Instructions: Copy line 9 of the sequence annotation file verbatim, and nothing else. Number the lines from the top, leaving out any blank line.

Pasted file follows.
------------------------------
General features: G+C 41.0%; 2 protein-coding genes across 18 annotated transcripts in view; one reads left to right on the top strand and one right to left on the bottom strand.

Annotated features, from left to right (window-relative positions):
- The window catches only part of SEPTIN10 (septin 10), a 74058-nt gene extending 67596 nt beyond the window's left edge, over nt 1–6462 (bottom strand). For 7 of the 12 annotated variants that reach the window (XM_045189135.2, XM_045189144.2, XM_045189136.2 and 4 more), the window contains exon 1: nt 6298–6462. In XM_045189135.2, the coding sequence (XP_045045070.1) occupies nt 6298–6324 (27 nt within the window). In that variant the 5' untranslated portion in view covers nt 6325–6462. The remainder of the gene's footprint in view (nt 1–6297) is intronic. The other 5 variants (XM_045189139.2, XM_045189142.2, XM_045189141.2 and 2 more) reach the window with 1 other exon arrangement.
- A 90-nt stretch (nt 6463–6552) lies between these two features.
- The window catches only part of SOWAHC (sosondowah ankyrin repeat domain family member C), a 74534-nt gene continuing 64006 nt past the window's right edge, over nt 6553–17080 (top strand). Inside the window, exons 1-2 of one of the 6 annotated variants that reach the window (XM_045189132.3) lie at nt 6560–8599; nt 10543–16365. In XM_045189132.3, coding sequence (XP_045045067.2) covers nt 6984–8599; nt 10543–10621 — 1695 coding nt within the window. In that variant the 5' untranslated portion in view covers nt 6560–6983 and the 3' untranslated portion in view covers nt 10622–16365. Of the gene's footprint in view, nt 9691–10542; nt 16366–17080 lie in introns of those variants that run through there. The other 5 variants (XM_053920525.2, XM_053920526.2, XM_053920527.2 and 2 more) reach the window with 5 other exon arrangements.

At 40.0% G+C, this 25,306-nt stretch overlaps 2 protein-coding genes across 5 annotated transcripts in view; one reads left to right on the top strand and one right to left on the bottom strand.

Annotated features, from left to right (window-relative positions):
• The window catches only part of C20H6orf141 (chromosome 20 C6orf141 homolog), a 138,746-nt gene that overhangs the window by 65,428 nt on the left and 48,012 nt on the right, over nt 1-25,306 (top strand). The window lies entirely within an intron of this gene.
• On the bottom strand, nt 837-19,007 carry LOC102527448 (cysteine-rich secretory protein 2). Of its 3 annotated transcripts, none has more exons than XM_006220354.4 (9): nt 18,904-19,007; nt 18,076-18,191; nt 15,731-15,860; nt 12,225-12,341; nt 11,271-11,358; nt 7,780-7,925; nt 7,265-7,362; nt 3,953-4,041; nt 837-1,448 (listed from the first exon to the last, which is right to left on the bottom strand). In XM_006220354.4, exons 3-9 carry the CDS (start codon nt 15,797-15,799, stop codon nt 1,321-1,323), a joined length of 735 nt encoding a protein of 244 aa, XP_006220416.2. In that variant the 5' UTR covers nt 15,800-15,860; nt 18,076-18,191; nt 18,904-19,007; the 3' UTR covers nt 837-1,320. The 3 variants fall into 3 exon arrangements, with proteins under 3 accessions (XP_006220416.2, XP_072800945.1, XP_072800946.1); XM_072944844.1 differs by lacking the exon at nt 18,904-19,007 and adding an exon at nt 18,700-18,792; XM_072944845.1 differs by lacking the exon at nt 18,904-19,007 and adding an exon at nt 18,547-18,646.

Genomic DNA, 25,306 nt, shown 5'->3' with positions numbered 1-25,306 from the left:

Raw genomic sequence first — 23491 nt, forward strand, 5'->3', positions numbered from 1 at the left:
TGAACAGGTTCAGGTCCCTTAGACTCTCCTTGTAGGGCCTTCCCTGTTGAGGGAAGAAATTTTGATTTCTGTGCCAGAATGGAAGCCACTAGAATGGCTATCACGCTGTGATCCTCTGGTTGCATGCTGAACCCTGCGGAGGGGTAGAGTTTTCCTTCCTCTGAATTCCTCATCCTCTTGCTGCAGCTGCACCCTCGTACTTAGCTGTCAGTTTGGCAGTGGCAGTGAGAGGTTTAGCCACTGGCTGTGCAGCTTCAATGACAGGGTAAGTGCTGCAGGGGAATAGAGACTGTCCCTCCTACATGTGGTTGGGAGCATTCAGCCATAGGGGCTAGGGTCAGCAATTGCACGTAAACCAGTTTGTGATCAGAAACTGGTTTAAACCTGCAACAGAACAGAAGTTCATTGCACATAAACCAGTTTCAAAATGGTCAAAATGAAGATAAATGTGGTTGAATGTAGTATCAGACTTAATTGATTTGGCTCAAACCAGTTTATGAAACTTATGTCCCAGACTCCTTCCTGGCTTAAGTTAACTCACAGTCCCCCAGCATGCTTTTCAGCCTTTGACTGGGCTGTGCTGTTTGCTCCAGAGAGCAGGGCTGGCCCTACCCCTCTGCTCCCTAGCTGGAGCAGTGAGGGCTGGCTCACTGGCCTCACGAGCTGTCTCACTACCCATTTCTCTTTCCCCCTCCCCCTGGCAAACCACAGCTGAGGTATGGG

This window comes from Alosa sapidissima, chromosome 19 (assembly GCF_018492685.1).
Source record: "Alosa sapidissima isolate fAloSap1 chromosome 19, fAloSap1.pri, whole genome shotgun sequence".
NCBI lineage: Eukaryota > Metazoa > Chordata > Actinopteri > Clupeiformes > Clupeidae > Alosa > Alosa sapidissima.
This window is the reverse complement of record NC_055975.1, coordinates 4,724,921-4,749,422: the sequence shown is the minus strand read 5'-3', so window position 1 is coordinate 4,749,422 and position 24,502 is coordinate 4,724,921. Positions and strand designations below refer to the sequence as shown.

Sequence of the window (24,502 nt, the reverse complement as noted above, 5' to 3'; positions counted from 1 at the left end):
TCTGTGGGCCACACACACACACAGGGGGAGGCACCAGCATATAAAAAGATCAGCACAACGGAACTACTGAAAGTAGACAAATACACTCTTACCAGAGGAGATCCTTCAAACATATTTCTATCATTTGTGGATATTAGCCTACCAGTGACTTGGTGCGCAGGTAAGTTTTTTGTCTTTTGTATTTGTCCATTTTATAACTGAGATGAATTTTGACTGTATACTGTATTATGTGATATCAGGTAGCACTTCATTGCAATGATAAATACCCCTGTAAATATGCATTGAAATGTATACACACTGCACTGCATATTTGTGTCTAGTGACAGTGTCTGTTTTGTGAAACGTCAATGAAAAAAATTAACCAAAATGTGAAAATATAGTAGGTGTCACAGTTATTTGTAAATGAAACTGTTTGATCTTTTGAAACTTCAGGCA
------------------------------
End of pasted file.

• On the bottom strand, nt 837-19,007 carry LOC102527448 (cysteine-rich secretory protein 2). Of its 3 annotated transcripts, none has more exons than XM_006220354.4 (9): nt 18,904-19,007; nt 18,076-18,191; nt 15,731-15,860; nt 12,225-12,341; nt 11,271-11,358; nt 7,780-7,925; nt 7,265-7,362; nt 3,953-4,041; nt 837-1,448 (listed from the first exon to the last, which is right to left on the bottom strand). In XM_006220354.4, exons 3-9 carry the CDS (start codon nt 15,797-15,799, stop codon nt 1,321-1,323), a joined length of 735 nt encoding a protein of 244 aa, XP_006220416.2. In that variant the 5' UTR covers nt 15,800-15,860; nt 18,076-18,191; nt 18,904-19,007; the 3' UTR covers nt 837-1,320. The 3 variants fall into 3 exon arrangements, with proteins under 3 accessions (XP_006220416.2, XP_072800945.1, XP_072800946.1); XM_072944844.1 differs by lacking the exon at nt 18,904-19,007 and adding an exon at nt 18,700-18,792; XM_072944845.1 differs by lacking the exon at nt 18,904-19,007 and adding an exon at nt 18,547-18,646.